If the purpose of the obstacles was to prevent anyone from stealing the stone, why would the broom that's required to catch the key stored in the same room? Why not store the broom elsewhere?

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    It was all a honeypot by Dumbledore, set up to lure the Dark Lord there. If Harry and his friends didn't intervene, Quirrel could have passed all the deceptively easy obstacles, but would then have been stuck at the Mirror of Erised without a way to get the stone. Dumbledore would have then arrested him when he returned. This also gave Harry a fair chance to fight the Dark Lord if he did enough preparation. – b_jonas May 19 '12 at 11:58

If you analyze it like that then why keep the vials for the potions, just keep huge containers instead,why keep the pieces along with the chessboard and so on.. I think the challenges conceived by each of Hogwart's professor was to keep the intruders out, but allow authorized people in

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    +1 - excellent! Though the skeptic in me wonders - if three random 11 year olds beat all the puzzles, just who was supposed to have successfully been kept out? :))) – DVK-on-Ahch-To Jan 24 '12 at 11:30
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    But it's not three random 11 year olds. It's Harry Potter and crew! But yeah - I thought that as well when I read it. Seemed silly to me. I have nothing backing this up but I also assumed that Dumbledore probably had some way of knowing when somebody was seriously attempting to get the stone (through some spell or charm) and the initial tasks are there to slow the person down so they don't have as much time at the mirror. It's fairly clear that anybody trying to steal the stone wouldn't be able to pass the last task on their own though. – Dason Jan 24 '12 at 16:11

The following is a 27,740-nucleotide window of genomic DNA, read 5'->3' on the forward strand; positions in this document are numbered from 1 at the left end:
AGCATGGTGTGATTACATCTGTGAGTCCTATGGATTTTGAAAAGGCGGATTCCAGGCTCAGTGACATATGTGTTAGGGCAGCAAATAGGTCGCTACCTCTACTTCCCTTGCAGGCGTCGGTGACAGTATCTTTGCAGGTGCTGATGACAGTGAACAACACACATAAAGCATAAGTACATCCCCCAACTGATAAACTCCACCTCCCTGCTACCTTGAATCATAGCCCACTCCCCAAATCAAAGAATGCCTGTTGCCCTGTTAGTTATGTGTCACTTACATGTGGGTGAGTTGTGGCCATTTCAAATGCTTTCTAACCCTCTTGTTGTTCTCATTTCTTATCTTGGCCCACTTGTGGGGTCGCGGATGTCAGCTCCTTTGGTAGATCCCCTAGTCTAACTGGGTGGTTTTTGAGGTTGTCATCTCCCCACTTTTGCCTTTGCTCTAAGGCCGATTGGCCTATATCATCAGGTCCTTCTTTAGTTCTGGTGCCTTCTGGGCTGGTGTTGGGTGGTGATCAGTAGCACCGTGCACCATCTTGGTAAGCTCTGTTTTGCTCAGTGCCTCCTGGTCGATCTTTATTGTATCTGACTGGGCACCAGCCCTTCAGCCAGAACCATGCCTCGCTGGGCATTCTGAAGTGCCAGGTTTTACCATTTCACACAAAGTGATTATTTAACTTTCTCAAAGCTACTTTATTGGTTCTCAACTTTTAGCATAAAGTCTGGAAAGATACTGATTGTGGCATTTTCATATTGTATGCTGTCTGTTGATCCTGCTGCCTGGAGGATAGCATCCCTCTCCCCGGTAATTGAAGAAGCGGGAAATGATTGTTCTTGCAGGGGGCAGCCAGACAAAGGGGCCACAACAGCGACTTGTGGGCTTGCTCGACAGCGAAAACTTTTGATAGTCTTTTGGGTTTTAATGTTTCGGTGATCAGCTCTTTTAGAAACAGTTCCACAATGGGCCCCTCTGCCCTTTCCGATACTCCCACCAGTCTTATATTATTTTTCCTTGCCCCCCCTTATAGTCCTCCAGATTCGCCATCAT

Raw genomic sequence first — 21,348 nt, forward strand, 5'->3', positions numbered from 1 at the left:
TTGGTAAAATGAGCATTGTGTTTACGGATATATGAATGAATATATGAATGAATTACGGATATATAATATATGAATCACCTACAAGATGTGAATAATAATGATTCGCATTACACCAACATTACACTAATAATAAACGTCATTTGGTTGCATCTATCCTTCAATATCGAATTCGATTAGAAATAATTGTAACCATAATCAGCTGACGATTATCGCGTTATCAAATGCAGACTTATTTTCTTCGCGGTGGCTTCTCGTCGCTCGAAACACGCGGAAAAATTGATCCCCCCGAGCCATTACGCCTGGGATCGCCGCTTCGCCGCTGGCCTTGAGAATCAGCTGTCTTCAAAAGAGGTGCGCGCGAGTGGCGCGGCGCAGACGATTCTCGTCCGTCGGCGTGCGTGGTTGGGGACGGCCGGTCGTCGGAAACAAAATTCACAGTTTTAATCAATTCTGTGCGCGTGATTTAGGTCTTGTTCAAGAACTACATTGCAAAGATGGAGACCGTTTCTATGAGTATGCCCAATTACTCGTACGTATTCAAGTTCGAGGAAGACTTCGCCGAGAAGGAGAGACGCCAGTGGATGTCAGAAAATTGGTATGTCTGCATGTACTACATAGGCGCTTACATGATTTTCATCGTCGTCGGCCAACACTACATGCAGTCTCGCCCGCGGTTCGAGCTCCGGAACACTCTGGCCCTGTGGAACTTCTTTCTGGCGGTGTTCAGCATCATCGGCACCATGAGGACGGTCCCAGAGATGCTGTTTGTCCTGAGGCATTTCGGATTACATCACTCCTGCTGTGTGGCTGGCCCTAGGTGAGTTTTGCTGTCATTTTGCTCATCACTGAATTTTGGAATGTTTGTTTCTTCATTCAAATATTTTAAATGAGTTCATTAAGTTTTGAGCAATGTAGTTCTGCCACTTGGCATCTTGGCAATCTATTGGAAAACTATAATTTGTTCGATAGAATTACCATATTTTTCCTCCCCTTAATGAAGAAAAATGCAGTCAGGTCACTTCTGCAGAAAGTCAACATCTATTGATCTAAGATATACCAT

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    @DVK You forget that Harry and his friends was able to pass all the obstacles due to a lot of facts. They knew how to deal with Fluffy because Hagrid told them, they got through the chess because there were three of them (Ron could sacrifice himself), they didn't have to deal with the troll, Hermione was on good terms with logic which is not common for magicians as she said that, and also Harry could get the stone out of the mirror because he had no desire to use. So the protection was decent enough. Quirrell and Voldemort failed to get the stone, after all. – Malcolm Apr 6 '12 at 11:07
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    @Malcolm Also, Quirrell had to be told how to get past Fluffy as well. He tricked Hagrid into telling him. – JFA Jun 11 '14 at 15:36

It's the book plot's analogy of Point-and-Click interface games. To give an excellent description of the concept from "Overthinking It"'s "Are You There, God? It’s-a Me, Mario!" (aka "Video Games Anthropic Principle") article:

In a P&C there’s a finite number of obtainable items in the world and limited combinations of or uses for items that will actually do anything. The trick is getting the right items and then doing the right things with them to accomplish the task at hand and progress to the next puzzle.

The P&C gameworld is one in which there’s a place for everything, and your job is to put everything in its place. Meaning that each object you encounter is there for a reason, and has its own utility and purpose that will go unfulfilled until you activate it with your human agency.

As Joshua so excellently noted, every single task in SS is designed that way.

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